We’ve been here for over a week, and it has been both exhausting and exhilarating! The children are very bright, energetic, and sweet, if a bit unruly! It appears they have been largely taught by rote, so they don’t understand accidentals, subdivision, time signatures, etc. This makes for a rather difficult task regarding teaching them chamber music and having them play in orchestra. The Colby students have been exceptional, spending lots of time with them. The Ashram students grab their hands, hug them, and generally shower them with affection.
Colby student reading with Gandhi Ashram friends.
I only wish I had brought my standardized sight-reading tests with me to confirm what I know to be true! More about this at the bottom of the page under “My Thoughts”.
Two of my students are teaching violin technique classes to Gandhi Ashram students in grades 3-8.
L & E teaching violin class.
Here are two younger students practicing outside.
I’m also conducting three different orchestras: one comprised entirely of violins (using literature arranged for four violin parts), a smaller chamber orchestra, and a larger string orchestra with a few violas and one cello made up of students who only board at the Ashram. These students go to school elsewhere in Kalimpong, but they choose to live on campus. It is a safer and more nurturing environment than many of them experience at home
In addition, I’m coaching a string quartet who will play on the concert with us when we return to Delhi.
Here are some photos.
An impromptu lesson following an orchestra rehearsal. The gentleman in the foreground is the year-round orchestra director, R.
Bach in the morning!
Every morning at assembly someone, or some group
performs for the students. Here I am playing some “Morning Bach”.
K played an unaccompanied piece by Debussy called “Syrinx”, and the
kids have also heard jazz groups, dramatic readings, and a student string quartet at
these morning mini-concerts.
So, now I have experienced world-wide the decline of the teaching (and general knowledge) of western classical music, along with its basis of the written note. Many other types of music in the world are disseminated and perpetuated by ear (the oral tradition). In my study of East African music, some writers were concerned that the inability to properly notate this music might lead to a gradual death (especially in light of the acculturation brought about by western popular music, film and television). Some music scholars have invented elaborate notation systems in an attempt to preserve this music in written form. In fact, I am afraid that Western Classical music will pre-decease music of the oral tradition.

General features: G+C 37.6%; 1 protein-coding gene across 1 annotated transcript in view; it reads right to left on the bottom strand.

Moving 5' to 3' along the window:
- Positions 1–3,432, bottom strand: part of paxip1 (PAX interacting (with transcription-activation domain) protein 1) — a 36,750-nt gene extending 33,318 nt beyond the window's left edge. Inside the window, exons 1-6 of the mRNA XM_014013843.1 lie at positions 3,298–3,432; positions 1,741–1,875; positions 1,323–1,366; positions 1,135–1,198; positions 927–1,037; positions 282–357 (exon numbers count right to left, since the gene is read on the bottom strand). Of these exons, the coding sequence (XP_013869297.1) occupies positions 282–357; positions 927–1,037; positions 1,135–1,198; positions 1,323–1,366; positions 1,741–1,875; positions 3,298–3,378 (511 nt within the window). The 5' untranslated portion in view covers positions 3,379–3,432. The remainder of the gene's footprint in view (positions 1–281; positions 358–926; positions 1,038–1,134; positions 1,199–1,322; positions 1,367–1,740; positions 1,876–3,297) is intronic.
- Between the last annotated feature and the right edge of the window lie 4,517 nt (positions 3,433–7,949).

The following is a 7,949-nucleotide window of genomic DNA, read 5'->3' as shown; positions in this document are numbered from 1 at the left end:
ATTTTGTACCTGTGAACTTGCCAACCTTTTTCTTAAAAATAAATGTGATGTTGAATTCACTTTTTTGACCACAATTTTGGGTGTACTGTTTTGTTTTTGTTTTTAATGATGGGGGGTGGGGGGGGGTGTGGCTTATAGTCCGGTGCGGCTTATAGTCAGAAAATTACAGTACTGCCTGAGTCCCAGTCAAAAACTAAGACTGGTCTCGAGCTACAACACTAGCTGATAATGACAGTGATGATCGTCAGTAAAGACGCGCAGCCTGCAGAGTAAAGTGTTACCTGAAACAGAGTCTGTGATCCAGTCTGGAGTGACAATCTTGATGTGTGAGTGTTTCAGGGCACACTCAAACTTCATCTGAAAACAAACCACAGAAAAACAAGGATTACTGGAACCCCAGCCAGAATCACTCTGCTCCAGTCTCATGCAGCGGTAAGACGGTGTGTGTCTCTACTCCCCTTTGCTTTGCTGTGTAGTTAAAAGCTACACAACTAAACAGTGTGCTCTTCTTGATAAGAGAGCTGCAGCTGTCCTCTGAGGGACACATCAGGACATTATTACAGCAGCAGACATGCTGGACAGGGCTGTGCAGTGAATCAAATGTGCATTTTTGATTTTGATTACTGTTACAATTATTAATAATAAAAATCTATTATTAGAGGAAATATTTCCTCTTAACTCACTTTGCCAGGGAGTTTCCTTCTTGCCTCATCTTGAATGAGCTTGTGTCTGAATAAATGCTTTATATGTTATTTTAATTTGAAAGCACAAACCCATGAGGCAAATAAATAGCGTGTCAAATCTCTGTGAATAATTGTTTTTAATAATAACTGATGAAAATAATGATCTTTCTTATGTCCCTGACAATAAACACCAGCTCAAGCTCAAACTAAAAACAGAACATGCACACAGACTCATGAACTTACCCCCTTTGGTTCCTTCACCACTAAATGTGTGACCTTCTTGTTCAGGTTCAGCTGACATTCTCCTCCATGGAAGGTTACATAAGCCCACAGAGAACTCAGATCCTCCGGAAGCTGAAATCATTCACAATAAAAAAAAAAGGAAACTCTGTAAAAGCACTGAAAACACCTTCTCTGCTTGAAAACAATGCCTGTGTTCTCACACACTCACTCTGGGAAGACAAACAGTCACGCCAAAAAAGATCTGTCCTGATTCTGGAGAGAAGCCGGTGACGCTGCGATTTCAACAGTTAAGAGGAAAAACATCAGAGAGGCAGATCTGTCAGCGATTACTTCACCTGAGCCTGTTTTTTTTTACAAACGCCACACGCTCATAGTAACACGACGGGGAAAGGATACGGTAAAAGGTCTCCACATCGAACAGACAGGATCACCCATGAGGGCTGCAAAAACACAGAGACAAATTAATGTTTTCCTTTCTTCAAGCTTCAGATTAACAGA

I fear (and have more than a strong suspicion) there are hundreds of microcosms in school districts across the United States, where various forms of fiddling have overshadowed the classical tradition. I will not demean this method of getting children to play the violin quickly (mostly by rote), because I feel this is a very important component of how we learn to play an instrument as difficult as the violin. For me, rote learning is a starting point, or a point of departure, from which must follow the inclusion of note-reading, study of classical works and the teaching of a secure foundational violin technique. The”standard” violin technique in the U.S. (in my estimation) that allows students to navigate more complicated works, and to cultivate a sound that can be used as an expressive tool, is the Galamian technique.
The problem, as I see it, is the “dumbing” down of violin teaching and playing in order to enable young students to “perform” recognizable pieces quickly and easily for their parents and family. If note reading and proper technique are not taught concurrently, more complex music becomes too difficult and the student becomes frustrated and no longer finds joy in the violin. Hence, classical music becomes unattainable, and is therefore classified by the young student as boring. These young students may not want to confess to themselves and others that this music is simply beyond their ability to understand. One certainly needs to understand the music one is performing on some level, or nothing is communicated to the listener.